Tag Archives: hypertension

DASH to a Wellness Plan

Wellness

During the course of my daily work, I frequently receive consumer questions.  Many of the questions concern the latest food, juice or weight loss plan advertised on infomercials, TV shows, books, magazines, or TV news. (The number of questions has declined a little since Oprah no longer has a daily TV show).  Imagine my surprise when I read a news story that U.S. News and World Report magazine rated the DASH diet as the number one diet. Why was I surprised? The DASH diet has solid research and it is has been the USDA plan for the 2005 Food Pyramid and now the 2011 MyPlate.  Since it was introduced in 1997, it is a food pattern that Registered Dietitians (RD) have … Continue reading

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The Silent Killer

Cardiology

Last week I asked a patient what her blood pressure (BP) runs on a regular basis.  I had noticed a continuing upward trend in her office readings and I know she owns an automated cuff.  “I don’t check it routinely,” she responded, “only when I feel it’s up.” Her implication was that she has the ability to perceive whenever her BP drifts into elevated territory.  In explaining further she told me that she feels anxious and has a headache whenever her hypertension “acts up” and at those times her systolic level is typically over 180 mmHg.  All other times, she continued, her pressure is normal. For years people have referred to hypertension as the silent killer.  The reasons for this … Continue reading

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History of Stroke

Cardiology

May is National Stroke Awareness Month, brought to you by the following sponsors: Richard Nixon, Ginger Rogers, Ted Williams, Robert Lewis Stevenson, Ray Bradbury, Joseph Cotton, Ava Gardner, Gerald Ford, Charles Dickens, Woodrow Wilson, Oscar Peterson, Dwight Eisenhower, Cary Grant, Warren G. Harding and Thomas Jefferson. These prominent people share one common characteristic:  they all suffered strokes.  The truly interesting thing about this short list is that is represents only a small fraction of the famous and noteworthy people who have suffered strokes at some time in their lives.  An exhaustive list would take up pages. The reason for this is that stroke is quite literally an everyday occurrence.  It is the second most common cause of death worldwide and … Continue reading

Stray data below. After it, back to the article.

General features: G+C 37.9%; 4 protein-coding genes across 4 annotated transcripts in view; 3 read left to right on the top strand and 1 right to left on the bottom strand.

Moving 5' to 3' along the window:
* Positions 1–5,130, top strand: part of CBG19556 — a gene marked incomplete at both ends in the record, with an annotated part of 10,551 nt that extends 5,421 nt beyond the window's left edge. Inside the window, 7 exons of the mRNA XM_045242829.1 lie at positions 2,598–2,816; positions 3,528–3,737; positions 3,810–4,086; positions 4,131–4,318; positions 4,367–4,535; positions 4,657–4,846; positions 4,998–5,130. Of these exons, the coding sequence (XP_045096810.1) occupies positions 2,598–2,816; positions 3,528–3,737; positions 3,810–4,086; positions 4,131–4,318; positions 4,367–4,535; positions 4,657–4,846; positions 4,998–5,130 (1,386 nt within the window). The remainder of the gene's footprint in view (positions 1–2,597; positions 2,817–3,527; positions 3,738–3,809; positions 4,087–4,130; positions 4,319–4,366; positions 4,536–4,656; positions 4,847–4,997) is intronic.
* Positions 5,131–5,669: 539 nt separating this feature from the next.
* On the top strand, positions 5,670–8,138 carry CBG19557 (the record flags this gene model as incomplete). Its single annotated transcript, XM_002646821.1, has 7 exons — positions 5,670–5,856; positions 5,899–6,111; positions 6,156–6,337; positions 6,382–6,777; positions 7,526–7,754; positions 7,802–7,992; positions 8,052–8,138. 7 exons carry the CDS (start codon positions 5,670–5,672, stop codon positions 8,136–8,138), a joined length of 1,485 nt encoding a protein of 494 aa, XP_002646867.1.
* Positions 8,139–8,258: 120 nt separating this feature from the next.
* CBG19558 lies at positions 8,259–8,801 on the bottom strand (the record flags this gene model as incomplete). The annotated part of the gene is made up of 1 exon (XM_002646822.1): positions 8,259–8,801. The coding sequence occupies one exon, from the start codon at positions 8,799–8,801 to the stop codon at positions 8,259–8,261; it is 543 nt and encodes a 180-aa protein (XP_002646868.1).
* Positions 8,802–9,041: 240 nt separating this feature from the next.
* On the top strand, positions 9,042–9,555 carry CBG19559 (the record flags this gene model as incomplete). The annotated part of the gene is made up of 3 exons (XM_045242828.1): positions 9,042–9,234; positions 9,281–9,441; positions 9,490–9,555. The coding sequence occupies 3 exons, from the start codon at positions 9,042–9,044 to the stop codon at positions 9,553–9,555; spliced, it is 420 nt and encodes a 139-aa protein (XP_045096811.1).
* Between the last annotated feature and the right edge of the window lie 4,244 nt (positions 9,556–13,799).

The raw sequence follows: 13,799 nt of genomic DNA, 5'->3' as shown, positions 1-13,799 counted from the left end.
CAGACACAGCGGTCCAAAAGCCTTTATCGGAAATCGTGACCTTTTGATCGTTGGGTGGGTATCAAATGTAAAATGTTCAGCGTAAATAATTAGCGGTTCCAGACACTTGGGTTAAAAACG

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Stroke

Cardiology

We fear stroke more than almost any other illness.  This hasn’t always been the case.  I suppose years ago there were other ailments that were deemed more unwanted—say leprosy or the plague.  But since most of these have been eradicated in the developed world we’re left with a pretty short list of common diseases that afflict our population. If you have a heart attack and survive to arrive at the emergency room there’s a good likelihood that you’ll leave the hospital alive and do pretty well.  Within a few days or weeks you’ll probably have no residual after-effects except for the handful of pills you have to swallow every day and the annoying cardiologist you have to put up with.  … Continue reading

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An Ounce of Prevention

Cardiology

I saw a middle-aged man in my office the other day for evaluation of shortness of breath (dyspnea, we call it in the medical world).  He came with his wife, who was obviously quite concerned about him and who did most of the talking during the appointment.  His primary doctor had already ordered a thorough panel of studies and they’d all come back normal.  The EKG showed normal rhythm; the echocardiogram confirmed that the heart strength was good and that all the valves functioned appropriately; and the nuclear stress scan ruled out the possibility of significant high-grade coronary obstruction. Still, his symptoms persisted.  He found himself panting with even low levels of exertion such as walking up a flight of … Continue reading

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